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© Bridgeman Art Library / Hamburger Kunsthalle, Hamburg, Germany

My German friend Peter send me a German pamphlet with a lot of great art, and my heart started pounding when I came to this great piece, Afternoon on Lake Lucerne. I saw it was Lake Lucerne, before I read it, and I haven’t been there for twenty years. The artist, Lovis Corinth, has captured the light and surroundings in such a way, that I was blown away by his technique, back to my early twenties, on a sweetheart trip.

Encircled by popular excursion mountains, Lake Lucerne is the lake with the greatest scenic variety in the Swiss country. It is somewhat reminiscent of a fjord landscape, yet remains characterised by a mild lake climate. Boat cruises on board five historic paddle wheel steamers and 15 elegant salon motor vessels count among the highlights of this region, and even though Lovis Corinth choose not to include them in his picture, it’s almost as you might hear them.

A steamer cruise across the convolute lake of Lucerne on a sun-filled summer’s day is without doubt a wonderful experience. But a trip on a late scheduled sailing through a mild summer’s evening or, shortly before Christmas, toward the sea of lights that is the town of Lucerne must at least be just as unforgettable. As is the mystical mood on the lake during the autumn mist period, and when the steamer cuts steadily through the waves on Lake Uri whipped up by the föhn wind. Trips in the cosy warmth of the saloon motor vessels, whilst the snow-covered winter landscape passes by outside, can only be described as complete relaxation.

And here I am, dreaming away, when I meant to write about this painting, Afternoon on Lake Lucerne. Here we go:

Lovis Corinth was a German painter and printmaker; his works were generally classified within expressionism and impressionism.

Corinth showed early talent that won him entry into the Academy of Fine Arts at Munich in 1880. Whilst studying at the academy Corinth developed an interest in the Barbizon school of thought; a movement towards realism in art. Corinth moved to Paris and studied under William-Adolphe Bouuereau in 1882. He then returned to Munich in 1891 and joined the Sezession in 1892, a modernist art group avoiding the traditional techniques of academic art. In 1900, he moved to Berlin, continued painting and opened a school of painting in 1902 for women. Charlotte Berend, a pupil of his, became his wife and a source of inspiration for his paintings, such as The Artist and his Family (1909). In 1911, he suffered a stroke but continued to paint, although with great difficulty, Corinth also started to surface expressionist themes in his paintings thereafter.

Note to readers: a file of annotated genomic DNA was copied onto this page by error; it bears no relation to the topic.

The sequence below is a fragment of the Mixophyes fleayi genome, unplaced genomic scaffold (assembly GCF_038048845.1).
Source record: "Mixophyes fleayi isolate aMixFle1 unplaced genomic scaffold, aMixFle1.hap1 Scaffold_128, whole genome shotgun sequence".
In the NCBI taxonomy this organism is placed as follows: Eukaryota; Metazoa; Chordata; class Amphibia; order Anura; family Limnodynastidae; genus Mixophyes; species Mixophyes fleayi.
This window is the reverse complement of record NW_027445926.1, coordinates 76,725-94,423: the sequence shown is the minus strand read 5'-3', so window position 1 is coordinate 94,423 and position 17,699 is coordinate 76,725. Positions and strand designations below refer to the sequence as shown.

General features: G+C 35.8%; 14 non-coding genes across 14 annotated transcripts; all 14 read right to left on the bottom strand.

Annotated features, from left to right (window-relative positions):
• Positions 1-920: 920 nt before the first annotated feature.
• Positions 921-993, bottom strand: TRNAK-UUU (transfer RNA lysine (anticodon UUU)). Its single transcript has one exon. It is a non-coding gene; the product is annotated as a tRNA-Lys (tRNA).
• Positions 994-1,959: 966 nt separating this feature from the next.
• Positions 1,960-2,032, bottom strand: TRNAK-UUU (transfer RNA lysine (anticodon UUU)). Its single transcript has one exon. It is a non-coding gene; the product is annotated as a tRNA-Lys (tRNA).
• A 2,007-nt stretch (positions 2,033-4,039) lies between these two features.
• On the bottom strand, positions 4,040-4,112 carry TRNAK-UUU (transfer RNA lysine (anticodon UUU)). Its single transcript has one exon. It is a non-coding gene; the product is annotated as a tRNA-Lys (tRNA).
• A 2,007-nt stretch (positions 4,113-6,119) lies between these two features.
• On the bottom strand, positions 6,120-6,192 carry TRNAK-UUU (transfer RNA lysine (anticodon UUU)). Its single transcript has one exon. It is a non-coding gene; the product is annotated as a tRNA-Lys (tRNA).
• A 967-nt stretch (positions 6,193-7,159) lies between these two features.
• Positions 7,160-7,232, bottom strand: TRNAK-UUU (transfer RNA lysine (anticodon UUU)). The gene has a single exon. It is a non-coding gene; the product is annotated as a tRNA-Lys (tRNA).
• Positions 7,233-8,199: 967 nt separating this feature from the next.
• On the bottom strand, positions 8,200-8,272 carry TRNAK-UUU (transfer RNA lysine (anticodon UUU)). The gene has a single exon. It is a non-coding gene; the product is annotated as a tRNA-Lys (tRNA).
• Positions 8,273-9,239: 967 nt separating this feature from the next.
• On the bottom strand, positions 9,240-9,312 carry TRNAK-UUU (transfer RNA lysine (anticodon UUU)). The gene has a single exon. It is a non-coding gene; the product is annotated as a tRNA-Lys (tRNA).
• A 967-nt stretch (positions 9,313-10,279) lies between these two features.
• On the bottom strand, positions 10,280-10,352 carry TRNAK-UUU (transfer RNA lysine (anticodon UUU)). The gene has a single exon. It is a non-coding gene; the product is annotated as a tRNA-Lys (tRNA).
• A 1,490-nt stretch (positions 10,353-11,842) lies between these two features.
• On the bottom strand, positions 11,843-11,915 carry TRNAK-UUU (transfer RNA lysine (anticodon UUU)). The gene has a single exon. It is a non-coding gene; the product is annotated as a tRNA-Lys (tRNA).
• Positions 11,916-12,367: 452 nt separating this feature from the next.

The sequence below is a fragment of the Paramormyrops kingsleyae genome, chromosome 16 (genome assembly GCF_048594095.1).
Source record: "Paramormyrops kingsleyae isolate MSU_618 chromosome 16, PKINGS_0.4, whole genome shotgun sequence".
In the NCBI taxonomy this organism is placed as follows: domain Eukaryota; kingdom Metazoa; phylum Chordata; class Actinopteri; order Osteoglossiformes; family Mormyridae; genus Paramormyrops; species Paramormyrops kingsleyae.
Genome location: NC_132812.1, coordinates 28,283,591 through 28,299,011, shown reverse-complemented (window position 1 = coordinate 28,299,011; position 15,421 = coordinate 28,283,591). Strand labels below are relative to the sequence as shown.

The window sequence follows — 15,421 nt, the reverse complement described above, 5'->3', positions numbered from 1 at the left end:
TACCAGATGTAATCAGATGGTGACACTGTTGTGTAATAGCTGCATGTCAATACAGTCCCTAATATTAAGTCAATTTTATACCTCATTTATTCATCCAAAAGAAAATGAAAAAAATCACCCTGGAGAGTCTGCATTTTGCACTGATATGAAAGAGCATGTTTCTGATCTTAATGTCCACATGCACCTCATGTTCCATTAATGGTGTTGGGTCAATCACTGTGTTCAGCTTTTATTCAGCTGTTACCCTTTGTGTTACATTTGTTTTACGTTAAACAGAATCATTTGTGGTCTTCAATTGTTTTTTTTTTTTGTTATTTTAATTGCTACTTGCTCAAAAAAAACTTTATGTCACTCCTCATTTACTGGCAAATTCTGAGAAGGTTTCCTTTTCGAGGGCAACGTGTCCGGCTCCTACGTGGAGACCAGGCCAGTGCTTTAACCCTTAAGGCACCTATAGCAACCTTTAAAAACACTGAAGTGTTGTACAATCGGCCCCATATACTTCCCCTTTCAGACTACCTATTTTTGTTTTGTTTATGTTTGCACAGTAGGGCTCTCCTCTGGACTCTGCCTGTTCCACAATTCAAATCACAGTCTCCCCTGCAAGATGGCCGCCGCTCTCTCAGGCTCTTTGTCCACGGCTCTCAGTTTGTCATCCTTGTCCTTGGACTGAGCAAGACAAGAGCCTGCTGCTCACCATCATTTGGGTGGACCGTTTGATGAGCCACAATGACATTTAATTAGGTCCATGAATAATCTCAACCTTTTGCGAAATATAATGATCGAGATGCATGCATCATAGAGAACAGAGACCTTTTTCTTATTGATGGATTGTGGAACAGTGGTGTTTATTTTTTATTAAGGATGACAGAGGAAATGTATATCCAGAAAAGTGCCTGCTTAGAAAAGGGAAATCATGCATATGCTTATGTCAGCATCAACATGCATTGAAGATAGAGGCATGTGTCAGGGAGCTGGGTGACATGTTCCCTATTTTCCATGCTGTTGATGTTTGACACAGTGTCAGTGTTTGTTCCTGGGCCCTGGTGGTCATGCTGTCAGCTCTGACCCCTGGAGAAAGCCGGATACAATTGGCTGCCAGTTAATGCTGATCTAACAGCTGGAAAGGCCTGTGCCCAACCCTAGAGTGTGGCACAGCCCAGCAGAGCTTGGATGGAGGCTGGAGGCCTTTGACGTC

His portrait work varied across genres; ranging from nature-themed genre works to Post-Impressionist contemporary pieces, significant works included The Painter Charlotte Berend with a Bull, Ice Skating, Berlin, Zinnias in a Vase, and Frau Hedwig. Corinth also developed several self-portraits and he disguised himself in many others such as Victor (1910), Samson (1912), and Self-Portrait (1924). This latter piece is now held at the MoMa. Corinth had a predilection for working in print and experimented with all types of techniques related to this medium. The same year as he painted the Self-Portrait, he also painted Afternoon on Lake Lucerne, as he was staying in the area for several months.

In 1925, he went to the Netherlands to admire his favourite Dutch painters, but caught pneumonia in Zandvoort and abruptly passed away. The world lost this great artist, but various works of his can now be found in New York, Berlin, and Munich.

This article will be at my art site as well: www.passionforart.net